Boston Personal Injury Attorney Case
Tenant drops from fourth-floor window in fire
Reported in the Lawyers Weekly
Victims claimed alarms were non-operational; $1.5 million settlement
A 43-year-old man resided in a multi-unit apartment located in a commercial building. While he was asleep in the early morning, a fire broke out in the building. He was awoken by the smell of smoke and alleged that he heard no sounds from the building’s alarm system.
Unable to leave the building through the available stairways from his fourth-floor apartment, he hung himself out the window in an attempt to escape the fire. The flames were so intense that he was unable to wait for the first responders to arrive and he fell from the fourth-story window.
As a result of the fall, the plaintiff sustained severe injuries, including fractures of the right frontal bones, right sacrum and right pelvis, as well as a traumatic brain injury involving multi-compartment hemorrhage of the left temporal area and right frontal contusion, along with mild to moderate bi-temporal cerebral dysfunction.
He was in a coma for approximately two weeks before being transferred to a rehabilitation hospital and later to another for extensive physical, speech and occupational therapy.
One of the plaintiff’s physicians noted that he suffered from cognitive deficits including short-term memory loss. The long-term diagnosis was mild impairment but included permanent cognitive dysfunction related to the head injury. The doctor also opined that the head injury may have produced significant psychiatric sequelae. Those were difficult to measure, however, as the plaintiff had been treated for the same mental health issues prior to the accident.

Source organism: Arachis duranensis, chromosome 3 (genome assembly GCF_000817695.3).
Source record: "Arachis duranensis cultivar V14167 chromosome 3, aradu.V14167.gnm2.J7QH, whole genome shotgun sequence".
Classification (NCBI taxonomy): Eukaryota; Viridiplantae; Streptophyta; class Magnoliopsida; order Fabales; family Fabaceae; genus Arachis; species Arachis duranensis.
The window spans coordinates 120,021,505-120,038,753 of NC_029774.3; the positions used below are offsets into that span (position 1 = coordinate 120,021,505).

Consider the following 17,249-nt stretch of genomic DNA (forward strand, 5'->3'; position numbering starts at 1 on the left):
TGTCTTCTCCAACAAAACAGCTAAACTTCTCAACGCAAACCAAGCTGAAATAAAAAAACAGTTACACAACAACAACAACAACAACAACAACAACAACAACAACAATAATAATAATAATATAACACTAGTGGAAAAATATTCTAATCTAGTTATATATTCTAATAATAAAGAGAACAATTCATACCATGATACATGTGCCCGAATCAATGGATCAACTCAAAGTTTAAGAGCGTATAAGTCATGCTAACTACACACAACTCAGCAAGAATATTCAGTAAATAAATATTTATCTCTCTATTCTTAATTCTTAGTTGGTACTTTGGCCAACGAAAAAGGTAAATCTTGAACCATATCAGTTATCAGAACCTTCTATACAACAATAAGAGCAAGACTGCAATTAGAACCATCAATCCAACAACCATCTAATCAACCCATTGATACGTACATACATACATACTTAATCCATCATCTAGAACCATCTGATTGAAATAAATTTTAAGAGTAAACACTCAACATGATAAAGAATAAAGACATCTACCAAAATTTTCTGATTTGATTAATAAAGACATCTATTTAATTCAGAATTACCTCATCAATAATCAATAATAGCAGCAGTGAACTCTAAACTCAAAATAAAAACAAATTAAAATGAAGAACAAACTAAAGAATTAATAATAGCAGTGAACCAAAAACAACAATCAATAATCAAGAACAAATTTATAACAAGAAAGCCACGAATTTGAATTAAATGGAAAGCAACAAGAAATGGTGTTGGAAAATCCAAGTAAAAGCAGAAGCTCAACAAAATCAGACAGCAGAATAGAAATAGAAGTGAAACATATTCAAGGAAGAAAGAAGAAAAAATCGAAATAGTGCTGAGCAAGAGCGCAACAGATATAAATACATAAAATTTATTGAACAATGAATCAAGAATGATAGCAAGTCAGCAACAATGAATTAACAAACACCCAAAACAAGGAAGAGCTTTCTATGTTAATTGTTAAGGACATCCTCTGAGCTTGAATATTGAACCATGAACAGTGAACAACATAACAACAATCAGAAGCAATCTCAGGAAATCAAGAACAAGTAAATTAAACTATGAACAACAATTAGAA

Suit was brought against the property owner and manager. Plaintiff’s counsel produced evidence that the smoke detection system did not function properly or sound in a timely fashion. Other injured victims also filed suit, and the cases were consolidated.
The defendants contested liability, in part because first responders testified that the smoke alarm system was sounding when they arrived.
Extensive discovery was conducted of first responder personnel, local and state fire investigators, and the defendant property owner and manager. One of the most helpful witnesses for the plaintiffs was the property manager’s maintenance employee, who testified that in the unit in which the fire began, the tenant routinely disabled the smoke detector. Still, little was done to assure that the detector remained operational.
Local health officials stated that they verified that the smoke detectors in the apartments were working every time a tenant moved into a unit, but that they never re-checked a unit during the remainder of the tenant’s stay. The tenant in whose apartment the fire began had been in the unit for approximately three years.
The plaintiffs’ fire expert opined that the smoke detection system did not operate in a manner sufficient to alert the occupants to evacuate the building. All of the fourth-floor tenants said they heard no alarm prior to being awoken by the smoke.
Both the building owner and property manager were cited by the state Fire Marshall’s Office. While there was additional discovery pending, the parties agreed to mediation. All of the injured parties attended and reached a settlement in an all-day session.
Action: Negligence & tort/premises liability
Injuries alleged: Multiple fractures, brain injury, coma
Case name: Withheld
Court/case no.: Withheld
Jury and/or judge: N/A (mediated)
Amount: $1.5 million
Attorneys: John M. Vlassakis and Angela L. Wieremann, of Joel H. Schwartz, Boston (for the plaintiff)